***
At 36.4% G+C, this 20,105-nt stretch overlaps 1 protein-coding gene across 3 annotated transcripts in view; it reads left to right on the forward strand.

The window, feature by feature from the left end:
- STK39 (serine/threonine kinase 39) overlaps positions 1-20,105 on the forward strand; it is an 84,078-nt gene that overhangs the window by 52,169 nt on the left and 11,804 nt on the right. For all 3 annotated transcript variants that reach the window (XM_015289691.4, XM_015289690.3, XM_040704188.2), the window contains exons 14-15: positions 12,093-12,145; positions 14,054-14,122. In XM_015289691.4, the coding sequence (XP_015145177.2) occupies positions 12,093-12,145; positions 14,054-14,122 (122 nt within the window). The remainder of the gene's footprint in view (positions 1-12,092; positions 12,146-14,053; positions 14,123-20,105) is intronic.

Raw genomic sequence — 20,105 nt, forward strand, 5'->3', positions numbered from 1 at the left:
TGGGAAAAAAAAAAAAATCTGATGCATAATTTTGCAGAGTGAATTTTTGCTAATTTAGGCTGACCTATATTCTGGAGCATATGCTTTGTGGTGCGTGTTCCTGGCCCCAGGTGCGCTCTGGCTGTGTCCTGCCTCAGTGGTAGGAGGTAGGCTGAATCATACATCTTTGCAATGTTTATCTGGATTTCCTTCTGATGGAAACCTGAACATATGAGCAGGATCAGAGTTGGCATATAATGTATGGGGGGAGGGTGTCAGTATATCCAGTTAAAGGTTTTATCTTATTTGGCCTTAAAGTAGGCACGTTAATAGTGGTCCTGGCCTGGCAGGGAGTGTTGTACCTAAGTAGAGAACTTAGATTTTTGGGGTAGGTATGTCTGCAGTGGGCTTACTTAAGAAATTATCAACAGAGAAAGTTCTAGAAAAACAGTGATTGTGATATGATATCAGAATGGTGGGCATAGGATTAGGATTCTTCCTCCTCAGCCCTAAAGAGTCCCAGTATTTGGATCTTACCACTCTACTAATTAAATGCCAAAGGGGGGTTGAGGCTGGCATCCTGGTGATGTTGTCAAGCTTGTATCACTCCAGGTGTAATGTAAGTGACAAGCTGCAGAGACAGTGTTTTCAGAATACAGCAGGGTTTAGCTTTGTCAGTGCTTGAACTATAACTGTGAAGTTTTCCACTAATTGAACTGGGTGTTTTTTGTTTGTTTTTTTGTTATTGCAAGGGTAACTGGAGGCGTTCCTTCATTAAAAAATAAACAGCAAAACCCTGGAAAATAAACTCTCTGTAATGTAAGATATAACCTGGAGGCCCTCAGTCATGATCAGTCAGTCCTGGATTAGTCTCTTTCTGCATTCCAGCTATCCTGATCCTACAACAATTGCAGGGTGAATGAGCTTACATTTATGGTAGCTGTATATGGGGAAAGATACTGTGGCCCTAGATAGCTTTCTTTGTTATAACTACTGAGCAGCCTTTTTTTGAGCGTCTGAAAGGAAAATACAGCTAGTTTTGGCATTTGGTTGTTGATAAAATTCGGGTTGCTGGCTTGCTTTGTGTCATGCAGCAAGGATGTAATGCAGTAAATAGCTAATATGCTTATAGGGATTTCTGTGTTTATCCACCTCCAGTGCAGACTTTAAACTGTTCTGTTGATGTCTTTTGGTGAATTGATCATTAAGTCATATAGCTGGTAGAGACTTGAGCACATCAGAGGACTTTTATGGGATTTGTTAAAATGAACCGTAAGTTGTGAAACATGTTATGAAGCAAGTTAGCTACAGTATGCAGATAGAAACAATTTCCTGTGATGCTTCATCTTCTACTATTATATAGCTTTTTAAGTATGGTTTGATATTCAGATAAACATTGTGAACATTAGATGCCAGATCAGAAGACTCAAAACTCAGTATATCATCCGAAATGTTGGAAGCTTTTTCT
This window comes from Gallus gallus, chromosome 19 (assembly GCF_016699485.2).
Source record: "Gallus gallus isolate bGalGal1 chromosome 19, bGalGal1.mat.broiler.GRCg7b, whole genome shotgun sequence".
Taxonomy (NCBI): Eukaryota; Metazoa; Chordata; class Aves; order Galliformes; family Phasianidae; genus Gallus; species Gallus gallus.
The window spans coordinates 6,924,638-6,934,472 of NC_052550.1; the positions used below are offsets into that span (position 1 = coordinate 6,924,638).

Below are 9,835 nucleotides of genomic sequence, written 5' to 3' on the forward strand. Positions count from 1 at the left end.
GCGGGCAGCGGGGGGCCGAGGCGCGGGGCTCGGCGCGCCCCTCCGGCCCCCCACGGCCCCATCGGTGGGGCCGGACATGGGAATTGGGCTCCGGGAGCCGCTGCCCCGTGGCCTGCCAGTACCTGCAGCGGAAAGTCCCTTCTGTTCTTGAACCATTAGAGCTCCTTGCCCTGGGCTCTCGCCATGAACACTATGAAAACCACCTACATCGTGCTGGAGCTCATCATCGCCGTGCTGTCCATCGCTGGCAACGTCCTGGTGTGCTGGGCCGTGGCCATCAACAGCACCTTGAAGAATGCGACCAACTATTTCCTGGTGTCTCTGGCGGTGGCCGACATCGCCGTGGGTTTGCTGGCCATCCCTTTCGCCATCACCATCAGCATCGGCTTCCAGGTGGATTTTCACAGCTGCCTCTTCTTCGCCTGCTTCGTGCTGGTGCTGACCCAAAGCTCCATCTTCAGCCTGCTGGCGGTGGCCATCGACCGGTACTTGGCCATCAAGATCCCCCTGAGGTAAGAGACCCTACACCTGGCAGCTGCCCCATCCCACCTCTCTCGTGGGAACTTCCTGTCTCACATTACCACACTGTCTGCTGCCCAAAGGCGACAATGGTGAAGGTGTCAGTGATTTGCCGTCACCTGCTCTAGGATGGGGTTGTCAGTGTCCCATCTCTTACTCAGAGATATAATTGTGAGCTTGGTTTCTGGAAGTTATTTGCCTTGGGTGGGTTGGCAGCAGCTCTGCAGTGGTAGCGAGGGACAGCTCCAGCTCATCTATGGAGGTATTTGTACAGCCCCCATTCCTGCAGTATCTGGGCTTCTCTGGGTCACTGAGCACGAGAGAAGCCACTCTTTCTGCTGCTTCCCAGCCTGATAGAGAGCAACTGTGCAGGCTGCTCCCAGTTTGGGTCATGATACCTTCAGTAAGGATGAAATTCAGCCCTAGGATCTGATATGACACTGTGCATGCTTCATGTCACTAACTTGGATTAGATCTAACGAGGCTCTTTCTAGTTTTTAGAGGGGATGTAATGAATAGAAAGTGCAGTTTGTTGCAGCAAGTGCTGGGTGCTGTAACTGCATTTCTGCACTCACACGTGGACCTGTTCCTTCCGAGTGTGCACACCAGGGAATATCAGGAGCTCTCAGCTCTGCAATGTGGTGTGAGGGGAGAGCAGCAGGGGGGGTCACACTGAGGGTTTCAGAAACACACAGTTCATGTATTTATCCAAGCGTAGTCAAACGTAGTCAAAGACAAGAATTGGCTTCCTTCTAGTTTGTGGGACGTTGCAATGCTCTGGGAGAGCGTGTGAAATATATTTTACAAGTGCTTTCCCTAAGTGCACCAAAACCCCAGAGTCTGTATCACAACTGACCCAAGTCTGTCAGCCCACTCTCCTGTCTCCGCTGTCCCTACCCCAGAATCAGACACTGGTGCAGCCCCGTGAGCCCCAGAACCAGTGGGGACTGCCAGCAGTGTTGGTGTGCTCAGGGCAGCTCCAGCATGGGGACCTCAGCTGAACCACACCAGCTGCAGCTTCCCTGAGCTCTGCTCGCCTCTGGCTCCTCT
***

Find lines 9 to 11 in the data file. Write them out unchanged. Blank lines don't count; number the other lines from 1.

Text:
The window spans coordinates 6,924,638-6,934,472 of NC_052550.1; the positions used below are offsets into that span (position 1 = coordinate 6,924,638).

Below are 9,835 nucleotides of genomic sequence, written 5' to 3' on the forward strand. Positions count from 1 at the left end.
GCGGGCAGCGGGGGGCCGAGGCGCGGGGCTCGGCGCGCCCCTCCGGCCCCCCACGGCCCCATCGGTGGGGCCGGACATGGGAATTGGGCTCCGGGAGCCGCTGCCCCGTGGCCTGCCAGTACCTGCAGCGGAAAGTCCCTTCTGTTCTTGAACCATTAGAGCTCCTTGCCCTGGGCTCTCGCCATGAACACTATGAAAACCACCTACATCGTGCTGGAGCTCATCATCGCCGTGCTGTCCATCGCTGGCAACGTCCTGGTGTGCTGGGCCGTGGCCATCAACAGCACCTTGAAGAATGCGACCAACTATTTCCTGGTGTCTCTGGCGGTGGCCGACATCGCCGTGGGTTTGCTGGCCATCCCTTTCGCCATCACCATCAGCATCGGCTTCCAGGTGGATTTTCACAGCTGCCTCTTCTTCGCCTGCTTCGTGCTGGTGCTGACCCAAAGCTCCATCTTCAGCCTGCTGGCGGTGGCCATCGACCGGTACTTGGCCATCAAGATCCCCCTGAGGTAAGAGACCCTACACCTGGCAGCTGCCCCATCCCACCTCTCTCGTGGGAACTTCCTGTCTCACATTACCACACTGTCTGCTGCCCAAAGGCGACAATGGTGAAGGTGTCAGTGATTTGCCGTCACCTGCTCTAGGATGGGGTTGTCAGTGTCCCATCTCTTACTCAGAGATATAATTGTGAGCTTGGTTTCTGGAAGTTATTTGCCTTGGGTGGGTTGGCAGCAGCTCTGCAGTGGTAGCGAGGGACAGCTCCAGCTCATCTATGGAGGTATTTGTACAGCCCCCATTCCTGCAGTATCTGGGCTTCTCTGGGTCACTGAGCACGAGAGAAGCCACTCTTTCTGCTGCTTCCCAGCCTGATAGAGAGCAACTGTGCAGGCTGCTCCCAGTTTGGGTCATGATACCTTCAGTAAGGATGAAATTCAGCCCTAGGATCTGATATGACACTGTGCATGCTTCATGTCACTAACTTGGATTAGATCTAACGAGGCTCTTTCTAGTTTTTAGAGGGGATGTAATGAATAGAAAGTGCAGTTTGTTGCAGCAAGTGCTGGGTGCTGTAACTGCATTTCTGCACTCACACGTGGACCTGTTCCTTCCGAGTGTGCACACCAGGGAATATCAGGAGCTCTCAGCTCTGCAATGTGGTGTGAGGGGAGAGCAGCAGGGGGGGTCACACTGAGGGTTTCAGAAACACACAGTTCATGTATTTATCCAAGCGTAGTCAAACGTAGTCAAAGACAAGAATTGGCTTCCTTCTAGTTTGTGGGACGTTGCAATGCTCTGGGAGAGCGTGTGAAATATATTTTACAAGTGCTTTCCCTAAGTGCACCAAAACCCCAGAGTCTGTATCACAACTGACCCAAGTCTGTCAGCCCACTCTCCTGTCTCCGCTGTCCCTACCCCAGAATCAGACACTGGTGCAGCCCCGTGAGCCCCAGAACCAGTGGGGACTGCCAGCAGTGTTGGTGTGCTCAGGGCAGCTCCAGCATGGGGACCTCAGCTGAACCACACCAGCTGCAGCTTCCCTGAGCTCTGCTCGCCTCTGGCTCCTCT